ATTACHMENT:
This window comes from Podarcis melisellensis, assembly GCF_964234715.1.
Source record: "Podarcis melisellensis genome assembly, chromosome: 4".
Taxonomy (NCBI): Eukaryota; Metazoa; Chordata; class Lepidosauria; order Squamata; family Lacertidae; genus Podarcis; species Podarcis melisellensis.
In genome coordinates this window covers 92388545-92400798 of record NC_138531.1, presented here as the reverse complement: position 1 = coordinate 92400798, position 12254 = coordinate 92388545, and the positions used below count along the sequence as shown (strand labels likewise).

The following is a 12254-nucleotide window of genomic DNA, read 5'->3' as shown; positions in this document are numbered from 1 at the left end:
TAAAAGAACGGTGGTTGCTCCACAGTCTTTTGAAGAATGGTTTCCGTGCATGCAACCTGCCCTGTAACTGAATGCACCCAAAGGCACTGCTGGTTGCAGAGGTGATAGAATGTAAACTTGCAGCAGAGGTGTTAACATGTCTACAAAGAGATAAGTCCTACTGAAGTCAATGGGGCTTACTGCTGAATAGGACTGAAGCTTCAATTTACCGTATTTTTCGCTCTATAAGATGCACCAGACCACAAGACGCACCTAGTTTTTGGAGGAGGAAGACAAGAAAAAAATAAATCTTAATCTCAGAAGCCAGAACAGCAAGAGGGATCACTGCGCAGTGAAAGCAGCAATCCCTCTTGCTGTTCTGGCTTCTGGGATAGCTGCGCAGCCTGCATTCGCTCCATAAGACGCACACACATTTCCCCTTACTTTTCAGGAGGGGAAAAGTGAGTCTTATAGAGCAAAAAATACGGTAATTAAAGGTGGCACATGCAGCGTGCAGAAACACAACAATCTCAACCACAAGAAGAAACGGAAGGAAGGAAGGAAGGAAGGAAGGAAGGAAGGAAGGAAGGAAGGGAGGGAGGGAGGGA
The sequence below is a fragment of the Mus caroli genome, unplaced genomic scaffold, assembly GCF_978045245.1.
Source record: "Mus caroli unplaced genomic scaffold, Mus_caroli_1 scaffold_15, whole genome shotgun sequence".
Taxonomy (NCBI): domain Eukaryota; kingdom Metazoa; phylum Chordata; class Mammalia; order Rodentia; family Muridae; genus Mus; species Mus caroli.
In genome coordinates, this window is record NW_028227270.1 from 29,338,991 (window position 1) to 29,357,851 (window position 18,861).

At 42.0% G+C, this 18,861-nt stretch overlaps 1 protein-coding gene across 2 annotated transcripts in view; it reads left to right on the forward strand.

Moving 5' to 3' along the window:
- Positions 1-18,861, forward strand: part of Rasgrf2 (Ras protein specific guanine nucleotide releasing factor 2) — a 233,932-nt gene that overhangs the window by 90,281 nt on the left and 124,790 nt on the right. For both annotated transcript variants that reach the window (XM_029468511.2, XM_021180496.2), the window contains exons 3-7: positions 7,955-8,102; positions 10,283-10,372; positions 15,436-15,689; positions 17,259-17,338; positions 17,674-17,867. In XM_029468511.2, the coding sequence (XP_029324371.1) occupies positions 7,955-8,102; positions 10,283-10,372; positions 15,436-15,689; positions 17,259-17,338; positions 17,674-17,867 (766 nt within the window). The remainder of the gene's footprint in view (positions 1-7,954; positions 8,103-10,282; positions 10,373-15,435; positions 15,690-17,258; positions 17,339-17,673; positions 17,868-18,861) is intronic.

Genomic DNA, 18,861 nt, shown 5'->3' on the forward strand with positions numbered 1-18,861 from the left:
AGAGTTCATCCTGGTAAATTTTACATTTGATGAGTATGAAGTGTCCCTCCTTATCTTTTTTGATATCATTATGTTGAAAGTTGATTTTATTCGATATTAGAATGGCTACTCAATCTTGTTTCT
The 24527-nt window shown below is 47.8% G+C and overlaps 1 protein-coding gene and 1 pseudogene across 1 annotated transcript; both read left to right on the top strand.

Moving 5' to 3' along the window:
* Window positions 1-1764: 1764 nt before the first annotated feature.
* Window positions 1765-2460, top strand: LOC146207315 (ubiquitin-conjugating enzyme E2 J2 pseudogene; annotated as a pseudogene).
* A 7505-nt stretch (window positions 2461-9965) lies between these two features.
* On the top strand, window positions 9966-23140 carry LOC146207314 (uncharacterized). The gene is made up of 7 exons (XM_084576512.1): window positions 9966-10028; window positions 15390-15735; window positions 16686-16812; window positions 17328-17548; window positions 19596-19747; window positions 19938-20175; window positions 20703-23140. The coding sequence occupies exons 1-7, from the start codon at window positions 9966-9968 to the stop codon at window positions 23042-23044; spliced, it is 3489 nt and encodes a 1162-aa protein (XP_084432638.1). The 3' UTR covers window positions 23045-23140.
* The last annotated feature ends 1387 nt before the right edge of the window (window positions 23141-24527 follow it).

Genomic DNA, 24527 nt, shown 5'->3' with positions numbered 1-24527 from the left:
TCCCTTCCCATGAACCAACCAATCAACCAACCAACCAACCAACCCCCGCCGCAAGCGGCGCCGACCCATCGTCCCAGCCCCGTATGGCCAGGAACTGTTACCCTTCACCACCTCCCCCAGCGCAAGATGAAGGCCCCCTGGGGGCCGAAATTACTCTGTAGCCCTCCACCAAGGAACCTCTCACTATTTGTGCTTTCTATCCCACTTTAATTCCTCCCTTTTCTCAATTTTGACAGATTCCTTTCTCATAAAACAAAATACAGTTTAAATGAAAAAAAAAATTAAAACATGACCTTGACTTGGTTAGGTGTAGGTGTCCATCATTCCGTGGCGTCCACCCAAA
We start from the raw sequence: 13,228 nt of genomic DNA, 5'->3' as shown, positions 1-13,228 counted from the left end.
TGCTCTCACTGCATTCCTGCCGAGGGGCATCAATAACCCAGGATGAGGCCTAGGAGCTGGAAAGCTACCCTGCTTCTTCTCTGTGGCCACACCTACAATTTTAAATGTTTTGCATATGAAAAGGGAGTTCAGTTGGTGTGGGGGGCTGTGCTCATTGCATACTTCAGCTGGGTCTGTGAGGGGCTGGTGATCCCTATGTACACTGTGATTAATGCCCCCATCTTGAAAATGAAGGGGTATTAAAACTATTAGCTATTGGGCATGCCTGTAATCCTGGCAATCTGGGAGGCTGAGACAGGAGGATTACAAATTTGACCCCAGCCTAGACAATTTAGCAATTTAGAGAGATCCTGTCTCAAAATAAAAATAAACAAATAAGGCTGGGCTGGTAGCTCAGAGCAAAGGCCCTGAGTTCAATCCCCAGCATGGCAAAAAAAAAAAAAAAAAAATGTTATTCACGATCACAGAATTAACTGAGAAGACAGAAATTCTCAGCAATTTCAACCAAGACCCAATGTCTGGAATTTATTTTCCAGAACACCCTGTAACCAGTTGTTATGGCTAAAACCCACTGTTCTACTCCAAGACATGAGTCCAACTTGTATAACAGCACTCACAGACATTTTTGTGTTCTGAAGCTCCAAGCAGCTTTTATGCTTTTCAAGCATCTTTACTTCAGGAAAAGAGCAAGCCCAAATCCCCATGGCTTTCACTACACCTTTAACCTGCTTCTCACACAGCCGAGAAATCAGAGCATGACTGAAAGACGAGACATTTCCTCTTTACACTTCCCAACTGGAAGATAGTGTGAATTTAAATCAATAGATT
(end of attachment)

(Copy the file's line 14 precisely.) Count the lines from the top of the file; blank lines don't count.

Genomic DNA, 18,861 nt, shown 5'->3' on the forward strand with positions numbered 1-18,861 from the left: